Capillary Limit

During heat pipe operation, the working fluid evaporates in the evaporator and condenses in the condenser, transferring the latent heat from one end of the heat pipe to the other.  The liquid condensate is passively returned to the evaporator by capillary forces in the wick.  The maximum power that the heat pipe can carry and still return the condensate by capillary forces is the capillary limit:

heat pipe capillary limit equation

 

where:

ΔPc      Capillary force generated in the wick, Pa
ΔPg      Pressure drop due to gravitation and acceleration, Pa
ΔPL      Liquid pressure drop in the wick, Pa
ΔPV      Vapor pressure drop in the heat pipe, Pa

The capillary limit states that the capillary force generated by the wick must be larger than sum of the pressure drops in the wick.

 

ΔPc, Capillary Force

The capillary pumping capability depends on surface tension and two radii of curvature of the liquid/vapor interface, measured perpendicular to each other:

heat pump capillary pumping capability equation

 

 

where:

σ          Surface tension, N/m
r1 and r2, are the radii of curvature (m)

For sintered and screen wicks, the two radii are identical, so the equation reduces to:

sintered and screen wicks equations

 

 

where:

rc is the pore radius

One of the radii is infinite for grooves, so the equation becomes:

infinite grooves equation

 

 

 

ΔPg, Gravitational Pressure Drop

The gravitational pressure drop is:

gravitational pressure drop equation

 


where:

ρL         Liquid density, kg/m3
ρV        Vapor density, kg/m3
g          gravity or acceleration, m/s2
h          adverse heat pipe elevation, m;  See Figure 4.

Since the vapor density is typically much less than the liquid density, this reduces to:

 

 

 

The adverse elevation, h, is the height of the evaporator over the condenser.

Figure 1. The adverse elevation, h, is the height of the evaporator over the condenser.

 

ΔPL and ΔPV, Liquid and Vapor Pressure Drops

The mass flow rate circulating through the heat pipe is directly proportional to the power:

mass flow rate equation

 

where:

QHeatPipe            heat pipe power, W
mDot     liquid mass flow, kg/s
λ          latent heat, J/kg

With the exception of grooved wicks, the liquid pressure drop in the wick, ΔPL, is calculated with Darcy’s law for fluid flow through a porous media:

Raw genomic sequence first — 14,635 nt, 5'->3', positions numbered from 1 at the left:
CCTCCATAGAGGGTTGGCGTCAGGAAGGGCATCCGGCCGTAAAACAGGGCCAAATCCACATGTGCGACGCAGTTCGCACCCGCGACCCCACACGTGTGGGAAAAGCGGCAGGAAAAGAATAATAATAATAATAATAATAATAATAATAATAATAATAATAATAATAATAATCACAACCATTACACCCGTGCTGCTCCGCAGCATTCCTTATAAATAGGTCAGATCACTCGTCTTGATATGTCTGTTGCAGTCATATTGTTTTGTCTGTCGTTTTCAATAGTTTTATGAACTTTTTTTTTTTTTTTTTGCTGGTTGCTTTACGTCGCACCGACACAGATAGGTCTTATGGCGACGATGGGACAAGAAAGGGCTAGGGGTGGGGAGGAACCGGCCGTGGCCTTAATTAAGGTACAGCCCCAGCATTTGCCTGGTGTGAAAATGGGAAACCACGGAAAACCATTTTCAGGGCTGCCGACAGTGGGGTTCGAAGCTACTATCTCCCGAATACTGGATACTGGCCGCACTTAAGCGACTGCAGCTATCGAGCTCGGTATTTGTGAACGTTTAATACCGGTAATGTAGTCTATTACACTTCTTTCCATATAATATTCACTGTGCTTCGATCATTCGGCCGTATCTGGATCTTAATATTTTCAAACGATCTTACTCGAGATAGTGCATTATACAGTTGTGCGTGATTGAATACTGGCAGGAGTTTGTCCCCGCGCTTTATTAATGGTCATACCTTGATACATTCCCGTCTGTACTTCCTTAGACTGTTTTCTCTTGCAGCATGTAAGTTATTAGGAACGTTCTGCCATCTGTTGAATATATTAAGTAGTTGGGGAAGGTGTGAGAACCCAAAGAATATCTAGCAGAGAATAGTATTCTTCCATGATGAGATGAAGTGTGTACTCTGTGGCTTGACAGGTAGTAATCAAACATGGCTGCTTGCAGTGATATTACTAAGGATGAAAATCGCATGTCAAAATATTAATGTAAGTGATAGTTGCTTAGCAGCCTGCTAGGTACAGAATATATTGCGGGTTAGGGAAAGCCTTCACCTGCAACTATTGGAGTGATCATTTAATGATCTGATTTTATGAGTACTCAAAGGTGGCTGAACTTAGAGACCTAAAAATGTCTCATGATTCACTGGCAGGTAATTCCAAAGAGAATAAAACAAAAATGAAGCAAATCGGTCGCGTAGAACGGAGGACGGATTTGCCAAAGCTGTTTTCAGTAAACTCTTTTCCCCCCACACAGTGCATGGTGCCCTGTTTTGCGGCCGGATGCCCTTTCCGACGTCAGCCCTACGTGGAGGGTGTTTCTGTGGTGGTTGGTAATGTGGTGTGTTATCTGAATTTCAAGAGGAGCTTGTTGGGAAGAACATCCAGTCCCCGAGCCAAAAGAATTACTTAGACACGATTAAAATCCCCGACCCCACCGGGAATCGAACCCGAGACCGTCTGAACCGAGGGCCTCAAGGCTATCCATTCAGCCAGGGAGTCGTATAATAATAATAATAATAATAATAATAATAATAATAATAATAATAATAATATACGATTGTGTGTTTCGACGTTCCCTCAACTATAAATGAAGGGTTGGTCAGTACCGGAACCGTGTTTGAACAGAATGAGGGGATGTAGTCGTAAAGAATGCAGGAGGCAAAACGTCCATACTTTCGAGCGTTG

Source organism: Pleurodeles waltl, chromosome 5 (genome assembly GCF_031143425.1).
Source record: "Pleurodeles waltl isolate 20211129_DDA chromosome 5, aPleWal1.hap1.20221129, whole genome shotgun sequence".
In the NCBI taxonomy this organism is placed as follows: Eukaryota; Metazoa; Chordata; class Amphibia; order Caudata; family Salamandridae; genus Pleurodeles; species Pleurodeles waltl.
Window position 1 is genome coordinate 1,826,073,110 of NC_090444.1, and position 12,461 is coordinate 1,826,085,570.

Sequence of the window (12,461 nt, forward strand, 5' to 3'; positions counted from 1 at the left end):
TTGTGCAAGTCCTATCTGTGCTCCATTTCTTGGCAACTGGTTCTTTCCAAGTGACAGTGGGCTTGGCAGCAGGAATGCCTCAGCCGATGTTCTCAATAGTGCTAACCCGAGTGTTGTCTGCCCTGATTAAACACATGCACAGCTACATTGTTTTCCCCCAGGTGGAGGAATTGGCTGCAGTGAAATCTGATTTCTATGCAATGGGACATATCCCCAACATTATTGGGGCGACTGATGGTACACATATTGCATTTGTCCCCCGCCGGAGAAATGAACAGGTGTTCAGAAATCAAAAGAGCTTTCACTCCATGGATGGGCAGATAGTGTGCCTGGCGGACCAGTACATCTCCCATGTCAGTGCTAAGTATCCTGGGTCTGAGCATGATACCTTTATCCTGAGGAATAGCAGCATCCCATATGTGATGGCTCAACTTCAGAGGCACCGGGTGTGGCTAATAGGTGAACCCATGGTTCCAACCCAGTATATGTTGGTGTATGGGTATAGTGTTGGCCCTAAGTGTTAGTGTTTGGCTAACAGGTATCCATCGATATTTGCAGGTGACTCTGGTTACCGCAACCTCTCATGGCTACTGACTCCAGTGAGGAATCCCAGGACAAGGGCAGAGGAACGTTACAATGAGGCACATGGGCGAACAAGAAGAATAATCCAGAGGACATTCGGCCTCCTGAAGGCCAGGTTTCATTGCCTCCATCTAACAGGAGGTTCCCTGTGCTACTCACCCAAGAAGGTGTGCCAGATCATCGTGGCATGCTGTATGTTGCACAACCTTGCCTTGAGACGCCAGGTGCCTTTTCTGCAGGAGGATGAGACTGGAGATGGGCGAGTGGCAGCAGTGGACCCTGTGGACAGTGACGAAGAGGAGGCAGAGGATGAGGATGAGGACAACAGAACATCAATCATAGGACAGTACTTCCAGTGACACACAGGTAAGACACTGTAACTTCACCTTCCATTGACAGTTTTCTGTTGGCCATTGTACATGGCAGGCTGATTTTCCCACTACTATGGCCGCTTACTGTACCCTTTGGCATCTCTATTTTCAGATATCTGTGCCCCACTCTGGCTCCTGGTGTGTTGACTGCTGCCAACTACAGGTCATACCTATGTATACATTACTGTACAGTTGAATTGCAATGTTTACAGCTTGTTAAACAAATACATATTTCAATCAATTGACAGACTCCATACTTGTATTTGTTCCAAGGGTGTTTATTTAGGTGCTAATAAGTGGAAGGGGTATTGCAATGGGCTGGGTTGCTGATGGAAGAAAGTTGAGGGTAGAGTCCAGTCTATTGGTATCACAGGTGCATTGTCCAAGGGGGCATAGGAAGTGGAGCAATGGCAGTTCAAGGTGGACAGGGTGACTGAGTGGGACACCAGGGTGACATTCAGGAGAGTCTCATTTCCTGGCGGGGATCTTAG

Darcy's law equation

 

where:

μL        Liquid viscosity, kg/(m s)
k          Wick permeability, an intrinsic property of the wick, m2.
AWick    Wick area, measured perpendicular to the liquid flow direction, m2
LEffective Effective length of the heat pipe, defined below, m

Solving for ΔPL, the equation becomes:

 

 

For a grooved wick, ΔPL is calculated with the standard pressure drop equations, found in any fluid mechanics textbook.  Similarly, ΔPV for all heat pipes is calculated using the standard pressure drop equations.

 

Effective Length

As discussed above, the capillary limit is calculated using simple, one-dimensional equations.  An effective length is used in the pressure drop equations to account for the variation in velocities along the heat pipe.  As shown in Figure 5, the vapor and liquid velocities at the start of the evaporator are zero.  They increase linearly due to evaporation to a maximum at the start of the adiabatic section, and then are constant in the adiabatic section.  In the condenser, condensation causes the vapor and liquid velocities to decrease linearly to zero at the end of the condenser.

The full velocity and half of the evaporator and condenser length is used for the effective length, to compensate for the changing velocity.

Figure 2. The full velocity and half of the evaporator and condenser length is used for the effective length, to compensate for the changing velocity.

 

To account for the varying velocity, an effective length is used to calculate the vapor and liquid pressure drops.

varying velocity equation

 

 

 

Capillary Limit Example

Heat pipe capillary limit versus temperature for water heat pipes with various diameters.

Figure 3. Heat pipe capillary limit versus temperature for water heat pipes with various diameters.

 

Figure 6 shows typical capillary limits as a function of temperature for several different heat pipe diameters, calculated using ACT’s heat pipe calculator. The heat pipe limit generally peaks somewhere in the middle of the working fluid temperature range:  At low temperatures, the capillary limit is restricted by high liquid viscosity and low vapor pressure (low vapor density → high vapor velocities).  At high temperatures (approaching the critical point), the maximum power drops off, since the surface tension and latent heat of vaporization go to zero.

 

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